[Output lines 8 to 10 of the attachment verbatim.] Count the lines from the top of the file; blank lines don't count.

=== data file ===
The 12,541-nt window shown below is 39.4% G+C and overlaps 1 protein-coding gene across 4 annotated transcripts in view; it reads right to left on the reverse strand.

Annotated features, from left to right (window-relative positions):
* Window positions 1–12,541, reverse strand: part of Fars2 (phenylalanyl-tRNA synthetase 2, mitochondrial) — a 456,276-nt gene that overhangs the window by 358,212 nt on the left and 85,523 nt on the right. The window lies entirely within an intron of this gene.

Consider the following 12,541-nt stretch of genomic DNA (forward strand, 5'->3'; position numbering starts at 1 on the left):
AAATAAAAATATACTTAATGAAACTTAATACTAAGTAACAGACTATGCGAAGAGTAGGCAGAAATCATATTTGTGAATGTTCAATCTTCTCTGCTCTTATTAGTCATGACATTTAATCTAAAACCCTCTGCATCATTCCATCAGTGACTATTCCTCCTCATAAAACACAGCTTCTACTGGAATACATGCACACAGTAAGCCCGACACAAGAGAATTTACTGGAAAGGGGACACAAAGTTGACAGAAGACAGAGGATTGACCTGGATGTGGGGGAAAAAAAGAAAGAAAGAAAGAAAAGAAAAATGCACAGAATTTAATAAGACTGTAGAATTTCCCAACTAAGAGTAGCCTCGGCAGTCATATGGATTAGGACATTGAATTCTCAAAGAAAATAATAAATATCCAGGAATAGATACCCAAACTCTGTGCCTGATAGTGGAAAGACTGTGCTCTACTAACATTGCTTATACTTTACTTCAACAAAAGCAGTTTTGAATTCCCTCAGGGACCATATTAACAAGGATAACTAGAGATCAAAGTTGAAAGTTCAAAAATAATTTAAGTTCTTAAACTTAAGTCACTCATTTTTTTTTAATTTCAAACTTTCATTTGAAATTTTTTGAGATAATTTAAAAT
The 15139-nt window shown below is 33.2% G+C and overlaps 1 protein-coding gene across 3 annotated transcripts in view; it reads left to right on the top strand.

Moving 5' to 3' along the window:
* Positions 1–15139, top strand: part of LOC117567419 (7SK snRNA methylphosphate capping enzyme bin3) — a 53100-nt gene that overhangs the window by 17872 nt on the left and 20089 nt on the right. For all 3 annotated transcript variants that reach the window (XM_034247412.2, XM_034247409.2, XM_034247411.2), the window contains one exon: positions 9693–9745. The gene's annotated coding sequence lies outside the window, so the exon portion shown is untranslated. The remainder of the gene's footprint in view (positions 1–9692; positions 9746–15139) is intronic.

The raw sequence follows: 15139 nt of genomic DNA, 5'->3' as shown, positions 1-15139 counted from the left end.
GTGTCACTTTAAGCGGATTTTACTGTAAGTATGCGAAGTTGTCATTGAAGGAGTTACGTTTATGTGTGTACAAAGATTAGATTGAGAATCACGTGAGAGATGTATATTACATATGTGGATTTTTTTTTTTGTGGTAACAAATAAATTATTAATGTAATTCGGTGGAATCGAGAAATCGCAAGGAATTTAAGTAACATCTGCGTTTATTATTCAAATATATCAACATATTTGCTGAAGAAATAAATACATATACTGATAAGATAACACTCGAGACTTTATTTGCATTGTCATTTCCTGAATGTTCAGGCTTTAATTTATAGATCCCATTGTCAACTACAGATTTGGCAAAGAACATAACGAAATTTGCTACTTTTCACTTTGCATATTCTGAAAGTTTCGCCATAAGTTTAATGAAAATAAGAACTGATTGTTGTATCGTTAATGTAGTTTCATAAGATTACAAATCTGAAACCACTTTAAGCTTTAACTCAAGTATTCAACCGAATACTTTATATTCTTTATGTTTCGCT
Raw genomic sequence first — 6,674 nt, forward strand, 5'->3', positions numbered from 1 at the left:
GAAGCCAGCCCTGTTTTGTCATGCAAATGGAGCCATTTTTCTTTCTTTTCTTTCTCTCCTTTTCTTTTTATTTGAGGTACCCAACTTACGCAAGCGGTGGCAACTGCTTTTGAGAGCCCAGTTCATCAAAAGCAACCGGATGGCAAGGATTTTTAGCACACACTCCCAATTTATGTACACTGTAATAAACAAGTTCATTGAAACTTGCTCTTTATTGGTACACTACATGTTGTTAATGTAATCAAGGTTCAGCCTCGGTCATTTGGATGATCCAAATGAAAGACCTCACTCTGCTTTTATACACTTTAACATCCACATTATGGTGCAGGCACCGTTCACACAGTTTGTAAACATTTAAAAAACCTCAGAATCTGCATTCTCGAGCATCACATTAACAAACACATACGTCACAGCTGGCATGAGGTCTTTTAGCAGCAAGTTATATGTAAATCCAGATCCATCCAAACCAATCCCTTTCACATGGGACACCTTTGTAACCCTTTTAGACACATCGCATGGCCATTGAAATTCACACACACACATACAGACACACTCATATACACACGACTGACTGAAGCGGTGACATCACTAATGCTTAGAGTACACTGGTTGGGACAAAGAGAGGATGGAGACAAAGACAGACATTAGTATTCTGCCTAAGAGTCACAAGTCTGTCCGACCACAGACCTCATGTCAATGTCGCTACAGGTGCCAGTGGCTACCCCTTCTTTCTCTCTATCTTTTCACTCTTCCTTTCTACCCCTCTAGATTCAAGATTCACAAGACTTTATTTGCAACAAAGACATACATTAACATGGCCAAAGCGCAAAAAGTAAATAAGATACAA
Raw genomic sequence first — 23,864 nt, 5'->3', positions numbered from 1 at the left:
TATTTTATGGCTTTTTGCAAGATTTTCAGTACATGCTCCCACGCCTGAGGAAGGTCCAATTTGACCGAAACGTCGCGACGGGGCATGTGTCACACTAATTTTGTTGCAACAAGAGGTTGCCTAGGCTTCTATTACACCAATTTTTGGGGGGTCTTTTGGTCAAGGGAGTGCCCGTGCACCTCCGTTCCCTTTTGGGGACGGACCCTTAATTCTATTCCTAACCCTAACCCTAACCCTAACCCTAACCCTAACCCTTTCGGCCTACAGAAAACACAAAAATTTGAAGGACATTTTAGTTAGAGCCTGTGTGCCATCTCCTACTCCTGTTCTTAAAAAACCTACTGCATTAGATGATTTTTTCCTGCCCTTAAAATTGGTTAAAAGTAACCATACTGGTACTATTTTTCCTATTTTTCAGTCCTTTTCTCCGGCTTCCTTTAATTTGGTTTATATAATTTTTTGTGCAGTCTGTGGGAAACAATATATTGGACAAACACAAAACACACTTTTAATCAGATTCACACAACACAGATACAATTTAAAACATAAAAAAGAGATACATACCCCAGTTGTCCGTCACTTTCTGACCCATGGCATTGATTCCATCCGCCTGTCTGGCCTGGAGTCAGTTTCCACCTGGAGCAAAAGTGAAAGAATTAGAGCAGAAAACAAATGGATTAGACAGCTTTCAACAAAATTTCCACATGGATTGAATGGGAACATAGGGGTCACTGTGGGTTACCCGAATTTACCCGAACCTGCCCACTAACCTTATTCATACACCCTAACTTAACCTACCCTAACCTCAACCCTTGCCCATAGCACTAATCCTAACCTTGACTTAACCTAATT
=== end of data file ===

* Positions 1–15139, top strand: part of LOC117567419 (7SK snRNA methylphosphate capping enzyme bin3) — a 53100-nt gene that overhangs the window by 17872 nt on the left and 20089 nt on the right. For all 3 annotated transcript variants that reach the window (XM_034247412.2, XM_034247409.2, XM_034247411.2), the window contains one exon: positions 9693–9745. The gene's annotated coding sequence lies outside the window, so the exon portion shown is untranslated. The remainder of the gene's footprint in view (positions 1–9692; positions 9746–15139) is intronic.

The raw sequence follows: 15139 nt of genomic DNA, 5'->3' as shown, positions 1-15139 counted from the left end.
GTGTCACTTTAAGCGGATTTTACTGTAAGTATGCGAAGTTGTCATTGAAGGAGTTACGTTTATGTGTGTACAAAGATTAGATTGAGAATCACGTGAGAGATGTATATTACATATGTGGATTTTTTTTTTTGTGGTAACAAATAAATTATTAATGTAATTCGGTGGAATCGAGAAATCGCAAGGAATTTAAGTAACATCTGCGTTTATTATTCAAATATATCAACATATTTGCTGAAGAAATAAATACATATACTGATAAGATAACACTCGAGACTTTATTTGCATTGTCATTTCCTGAATGTTCAGGCTTTAATTTATAGATCCCATTGTCAACTACAGATTTGGCAAAGAACATAACGAAATTTGCTACTTTTCACTTTGCATATTCTGAAAGTTTCGCCATAAGTTTAATGAAAATAAGAACTGATTGTTGTATCGTTAATGTAGTTTCATAAGATTACAAATCTGAAACCACTTTAAGCTTTAACTCAAGTATTCAACCGAATACTTTATATTCTTTATGTTTCGCT